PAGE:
By Josh Patterson, photo by Robert Ligon
From the age of 11 Kirk Pacenti knew he wanted to be a bicycle designer. “I figured the best way to learn how to design bikes would be to learn how to make them,” says Pacenti. He immersed himself in metalworking, machining, and drafting classes in junior high and high school. Following high school, Pacenti did a machining apprenticeship before going to work for Bontrager Cycles as a machinist/welder in 1994. Two years later Pacenti left Bontrager and founded Pacenti Cycle Design.
In 2004, Pacenti was turned on to 650b wheels by Rivendell’s Grant Peterson. He immediately saw 650b, a commonly used wheel size for touring rigs, as a possible solution to the problems plaguing early 29ers—sluggish handling, long chainstays, and poor tire clearance.
Few others in the bicycle industry shared Pacenti’s enthusiasm for this “tweener” wheelsize. For several years it appeared the development of 650b-specific bikes and components would be steamrolled under the momentum of the 29er onslaught. Many observers expected 650b mountain bikes to be relegated to small companies and custom builders. The tide is turning this year, as rumors of big names producing 650b bikes and components are coming out of the woodwork like so many medium-sized termites.
We asked 650b’s biggest advocate for his take on the future of 650b.
For several years it seemed that 650b was stagnant. To what do you attribute the recent revival of industry support for 650b?
What may be viewed as “stagnation” by some, could be looked at as “the calm before the storm” by others. Keep in mind I introduced the first 650b mountain bike tire just over four years ago. When you consider that development of a new product line from big companies can take up to 24 months, and that both Fox and RockShox are releasing 650b-specific forks this year, you can begin to piece together a more accurate picture of how quickly the industry got behind 650b. The other thing people seem to forget is just how long 29ers took to get to where they are today.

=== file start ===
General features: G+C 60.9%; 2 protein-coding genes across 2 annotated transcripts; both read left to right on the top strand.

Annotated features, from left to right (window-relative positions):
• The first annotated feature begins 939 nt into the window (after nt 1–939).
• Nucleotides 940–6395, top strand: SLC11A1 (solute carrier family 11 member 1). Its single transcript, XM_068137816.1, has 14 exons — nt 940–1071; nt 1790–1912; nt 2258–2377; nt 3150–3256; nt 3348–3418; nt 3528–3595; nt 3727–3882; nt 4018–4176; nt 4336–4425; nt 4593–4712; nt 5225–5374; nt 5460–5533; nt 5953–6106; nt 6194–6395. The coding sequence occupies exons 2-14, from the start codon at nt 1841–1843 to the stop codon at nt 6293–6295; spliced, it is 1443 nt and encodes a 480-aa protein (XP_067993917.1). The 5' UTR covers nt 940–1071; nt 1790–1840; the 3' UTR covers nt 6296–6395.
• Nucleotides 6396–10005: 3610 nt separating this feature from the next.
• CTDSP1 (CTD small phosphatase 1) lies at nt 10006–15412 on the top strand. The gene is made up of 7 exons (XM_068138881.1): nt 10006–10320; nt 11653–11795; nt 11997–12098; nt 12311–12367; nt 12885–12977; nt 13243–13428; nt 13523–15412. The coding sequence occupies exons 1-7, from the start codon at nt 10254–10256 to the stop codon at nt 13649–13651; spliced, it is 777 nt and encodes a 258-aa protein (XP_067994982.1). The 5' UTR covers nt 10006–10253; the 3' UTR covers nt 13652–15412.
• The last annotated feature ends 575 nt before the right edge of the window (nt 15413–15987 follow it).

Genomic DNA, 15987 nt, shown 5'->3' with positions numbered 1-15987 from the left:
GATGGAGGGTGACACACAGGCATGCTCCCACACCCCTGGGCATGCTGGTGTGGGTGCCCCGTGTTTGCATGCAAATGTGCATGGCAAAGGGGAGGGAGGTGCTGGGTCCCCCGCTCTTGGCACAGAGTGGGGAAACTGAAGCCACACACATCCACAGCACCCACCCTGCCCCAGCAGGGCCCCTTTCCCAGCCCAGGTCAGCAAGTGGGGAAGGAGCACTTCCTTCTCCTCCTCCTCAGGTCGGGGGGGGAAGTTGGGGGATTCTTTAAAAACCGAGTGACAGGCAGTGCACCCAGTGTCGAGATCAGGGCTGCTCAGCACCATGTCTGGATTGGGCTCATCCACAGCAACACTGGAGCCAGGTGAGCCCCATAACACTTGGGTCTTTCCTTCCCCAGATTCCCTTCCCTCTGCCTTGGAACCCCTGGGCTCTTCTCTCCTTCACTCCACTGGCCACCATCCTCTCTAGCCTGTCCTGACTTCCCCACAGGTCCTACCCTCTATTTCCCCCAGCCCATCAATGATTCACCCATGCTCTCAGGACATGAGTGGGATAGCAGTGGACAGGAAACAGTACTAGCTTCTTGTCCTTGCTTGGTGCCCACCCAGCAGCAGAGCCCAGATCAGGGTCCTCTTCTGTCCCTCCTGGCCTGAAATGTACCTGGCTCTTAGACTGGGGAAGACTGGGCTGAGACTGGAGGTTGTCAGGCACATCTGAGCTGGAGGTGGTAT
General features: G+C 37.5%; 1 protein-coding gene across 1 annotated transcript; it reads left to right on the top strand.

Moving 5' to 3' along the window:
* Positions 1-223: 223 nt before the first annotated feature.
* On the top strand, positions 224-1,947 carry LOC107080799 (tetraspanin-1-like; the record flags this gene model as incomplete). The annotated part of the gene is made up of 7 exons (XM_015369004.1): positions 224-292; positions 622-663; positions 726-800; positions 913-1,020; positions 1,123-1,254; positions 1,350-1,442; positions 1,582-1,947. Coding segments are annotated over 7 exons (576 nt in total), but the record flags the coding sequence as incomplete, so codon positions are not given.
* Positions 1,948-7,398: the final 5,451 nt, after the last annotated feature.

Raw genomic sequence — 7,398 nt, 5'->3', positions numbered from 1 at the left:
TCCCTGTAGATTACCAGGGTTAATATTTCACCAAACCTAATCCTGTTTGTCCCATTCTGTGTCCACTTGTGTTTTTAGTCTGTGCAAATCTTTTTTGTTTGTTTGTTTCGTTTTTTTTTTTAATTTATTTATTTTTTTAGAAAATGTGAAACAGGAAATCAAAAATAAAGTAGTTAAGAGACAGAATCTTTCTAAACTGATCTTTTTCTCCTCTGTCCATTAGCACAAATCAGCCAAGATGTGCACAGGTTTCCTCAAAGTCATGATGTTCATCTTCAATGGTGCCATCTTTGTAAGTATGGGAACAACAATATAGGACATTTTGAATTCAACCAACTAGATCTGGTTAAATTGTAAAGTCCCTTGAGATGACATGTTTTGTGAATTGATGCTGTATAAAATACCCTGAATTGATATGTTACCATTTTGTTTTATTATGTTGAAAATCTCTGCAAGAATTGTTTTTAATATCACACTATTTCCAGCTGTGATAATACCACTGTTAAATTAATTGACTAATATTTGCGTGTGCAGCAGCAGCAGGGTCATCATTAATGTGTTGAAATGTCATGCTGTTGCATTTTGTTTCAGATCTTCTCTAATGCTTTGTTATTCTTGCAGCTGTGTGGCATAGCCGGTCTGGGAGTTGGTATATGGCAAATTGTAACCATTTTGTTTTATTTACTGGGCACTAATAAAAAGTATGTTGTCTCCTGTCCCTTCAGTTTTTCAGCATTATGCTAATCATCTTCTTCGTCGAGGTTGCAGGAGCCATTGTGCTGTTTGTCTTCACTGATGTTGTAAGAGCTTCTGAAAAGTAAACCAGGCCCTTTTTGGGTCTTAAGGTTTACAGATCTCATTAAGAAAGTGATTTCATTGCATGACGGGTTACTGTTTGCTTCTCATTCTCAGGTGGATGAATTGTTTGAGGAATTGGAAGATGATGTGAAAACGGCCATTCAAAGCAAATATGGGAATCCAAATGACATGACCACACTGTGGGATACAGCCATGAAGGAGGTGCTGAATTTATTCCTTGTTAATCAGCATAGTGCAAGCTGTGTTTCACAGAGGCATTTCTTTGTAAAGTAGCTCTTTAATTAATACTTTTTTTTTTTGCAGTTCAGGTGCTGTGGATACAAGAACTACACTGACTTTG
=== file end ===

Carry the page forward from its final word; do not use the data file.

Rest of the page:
I like to think industry support is being driven by the exceptional, real-world performance of the 650b wheel size. In reality, there are probably several factors that come into play, some of which may have more to do with business models than singletrack.
What, in your mind, was the tipping point?
The momentum has been building for a while, but I think the announcement that Fox and RockShox are making 650b-compatible forks will prove to be the tipping point as far as the mainstream industry is concerned.
Why continue to push the development of 650b components when, in the long run, the big names will take over the market?
From the beginning I knew that if 650b was going to be successful it had to grow beyond me or my influence, and that it would take several much larger companies to make it happen. Big names are rumored to be working on bikes now. This will only grow the demand for 650b products and grow the potential market for smaller companies like mine. If I can leverage my role in innovating 650b wheels for mountain bikes, it may pave the way for some of my other design ideas down the road.
Do you think 650b will replace 26-inch wheels?
There is a place for all three wheel sizes. Ultimately the market will sort out which size, if any, will become predominant. The idea that one wheel size could address every need for a machine as varied as the mountain bike is a bit ridiculous. However, I do think the 650b wheel has the potential to become the “preferred standard” because it’s so versatile.
What drawbacks do you see to 650b?
The biggest drawback is the perception that the wheel is not “big enough” to make a significant difference to the ride. It’s difficult to convince people that you can’t judge how a bike will perform by reading the spec sheet—you really do have to ride it to see how well it works.